On Friday, they were denied the ability to open after a 17-point, detailed plan was sent to Governor Cooper's desk this week.
"We don't understand where the line in the sand was drawn," said Nancy Schenk, owner of B&B Lanes in Fayetteville. "At this point, some businesses are allowed to open and others are not and we feel like we were on the wrong side of that."
We’re going step by step with local bowling alleys tonight. They had presented a plan to @NC_Governor with specific steps about why they should be open. Tonight they were told no and they plan to file a lawsuit Monday. #abc11 #Covid_19 pic.twitter.com/0NODYYMG6g— Josh Chapin (@JoshChapinABC11) May 30, 2020
Schenk showed ABC11 the upgrades she's made since the pandemic started including the ways they are thoroughly washing shoes and balls. In fact, if you show up to the bowling alley without a ball, you'll have to have staff get one for you.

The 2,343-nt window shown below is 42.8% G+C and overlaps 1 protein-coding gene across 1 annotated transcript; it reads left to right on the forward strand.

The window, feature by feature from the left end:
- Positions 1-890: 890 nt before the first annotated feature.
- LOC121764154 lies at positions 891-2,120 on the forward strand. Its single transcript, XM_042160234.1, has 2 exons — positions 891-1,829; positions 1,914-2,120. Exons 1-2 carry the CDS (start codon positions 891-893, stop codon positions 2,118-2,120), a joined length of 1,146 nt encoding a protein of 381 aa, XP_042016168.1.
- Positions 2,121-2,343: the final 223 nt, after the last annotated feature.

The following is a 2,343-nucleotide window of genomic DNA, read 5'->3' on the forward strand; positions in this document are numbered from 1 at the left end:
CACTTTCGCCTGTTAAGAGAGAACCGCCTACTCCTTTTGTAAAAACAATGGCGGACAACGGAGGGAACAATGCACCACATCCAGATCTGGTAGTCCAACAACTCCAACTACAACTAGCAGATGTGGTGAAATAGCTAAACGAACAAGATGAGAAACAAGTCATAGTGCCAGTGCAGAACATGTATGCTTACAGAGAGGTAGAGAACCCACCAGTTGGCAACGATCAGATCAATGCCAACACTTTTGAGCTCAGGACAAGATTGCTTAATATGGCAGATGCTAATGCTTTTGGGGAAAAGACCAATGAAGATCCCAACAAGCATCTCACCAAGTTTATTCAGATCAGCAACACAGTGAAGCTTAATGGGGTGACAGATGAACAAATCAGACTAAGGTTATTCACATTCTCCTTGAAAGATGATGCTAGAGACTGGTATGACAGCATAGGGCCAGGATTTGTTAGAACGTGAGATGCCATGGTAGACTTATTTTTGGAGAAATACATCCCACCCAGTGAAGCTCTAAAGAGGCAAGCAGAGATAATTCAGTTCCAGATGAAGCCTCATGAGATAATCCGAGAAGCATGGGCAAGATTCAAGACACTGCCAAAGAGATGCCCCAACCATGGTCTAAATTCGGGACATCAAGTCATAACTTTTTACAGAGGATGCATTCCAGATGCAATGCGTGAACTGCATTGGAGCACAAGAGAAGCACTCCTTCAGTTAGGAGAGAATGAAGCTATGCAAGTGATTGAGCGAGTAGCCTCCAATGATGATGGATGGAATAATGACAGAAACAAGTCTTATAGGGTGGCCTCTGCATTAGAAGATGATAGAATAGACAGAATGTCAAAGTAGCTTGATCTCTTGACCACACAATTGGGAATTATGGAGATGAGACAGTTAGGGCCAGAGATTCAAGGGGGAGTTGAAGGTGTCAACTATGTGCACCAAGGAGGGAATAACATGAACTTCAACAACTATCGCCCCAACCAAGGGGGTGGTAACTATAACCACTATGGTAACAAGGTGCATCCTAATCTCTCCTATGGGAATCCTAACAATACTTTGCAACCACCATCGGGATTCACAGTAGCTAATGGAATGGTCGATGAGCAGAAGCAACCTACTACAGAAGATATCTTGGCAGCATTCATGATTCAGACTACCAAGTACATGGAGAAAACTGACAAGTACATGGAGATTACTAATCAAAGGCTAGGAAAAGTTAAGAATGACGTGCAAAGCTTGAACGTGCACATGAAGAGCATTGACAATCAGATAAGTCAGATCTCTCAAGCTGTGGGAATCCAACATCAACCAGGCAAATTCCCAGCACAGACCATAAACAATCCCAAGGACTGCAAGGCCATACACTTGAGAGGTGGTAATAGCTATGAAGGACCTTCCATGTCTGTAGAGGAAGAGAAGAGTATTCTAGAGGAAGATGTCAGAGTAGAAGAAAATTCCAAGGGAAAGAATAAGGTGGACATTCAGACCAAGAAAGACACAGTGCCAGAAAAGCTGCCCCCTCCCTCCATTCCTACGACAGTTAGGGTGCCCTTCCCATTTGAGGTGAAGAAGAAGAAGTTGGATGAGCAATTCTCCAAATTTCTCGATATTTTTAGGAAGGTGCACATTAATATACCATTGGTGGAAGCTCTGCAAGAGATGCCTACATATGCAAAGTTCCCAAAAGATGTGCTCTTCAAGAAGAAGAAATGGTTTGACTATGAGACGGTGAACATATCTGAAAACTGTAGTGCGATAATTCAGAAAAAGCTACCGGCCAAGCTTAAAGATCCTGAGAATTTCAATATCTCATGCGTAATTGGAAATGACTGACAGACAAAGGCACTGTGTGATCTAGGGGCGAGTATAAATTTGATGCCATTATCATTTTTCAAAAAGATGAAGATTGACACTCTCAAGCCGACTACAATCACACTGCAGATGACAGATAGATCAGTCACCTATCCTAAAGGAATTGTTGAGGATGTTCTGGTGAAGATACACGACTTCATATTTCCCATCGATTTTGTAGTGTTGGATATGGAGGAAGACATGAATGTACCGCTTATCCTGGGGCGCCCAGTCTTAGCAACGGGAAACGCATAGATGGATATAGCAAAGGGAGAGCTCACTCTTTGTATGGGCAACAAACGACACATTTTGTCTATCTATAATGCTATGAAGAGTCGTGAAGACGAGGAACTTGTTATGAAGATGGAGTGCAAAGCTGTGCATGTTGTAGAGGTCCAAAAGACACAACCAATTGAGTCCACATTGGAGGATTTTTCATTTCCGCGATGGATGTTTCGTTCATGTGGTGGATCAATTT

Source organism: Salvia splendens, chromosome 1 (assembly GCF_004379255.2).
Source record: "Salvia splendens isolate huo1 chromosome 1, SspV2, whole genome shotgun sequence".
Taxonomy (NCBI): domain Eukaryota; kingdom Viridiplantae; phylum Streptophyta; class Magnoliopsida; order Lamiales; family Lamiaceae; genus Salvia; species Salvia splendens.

She also wanted to open at half capacity meaning every other lane would be occupied. She also installed plexiglass dividers all over the alley and taken out extra seats.
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"It's disheartening to not be able to do what we love and run the business we opened back on August 10, 1959," Schenk said.
Her mother and father opened the center on Fort Bragg Road back then and she still has framed pictures of them in the alley.
They were supposed to be celebrating her father's 86th birthday this week.
"Bowling has served our communities for a long time and at the end of the day, you don't go bowling with strangers," said Schenk, who's also a past president of the Bowling Proprietors Association of America. "You're coming to go bowling with your family."
Nancy qualified for the Paycheck Protection Program and used it initially to pay her employees and do upgrades to the facility. She said she had to let everyone go once phase two hit.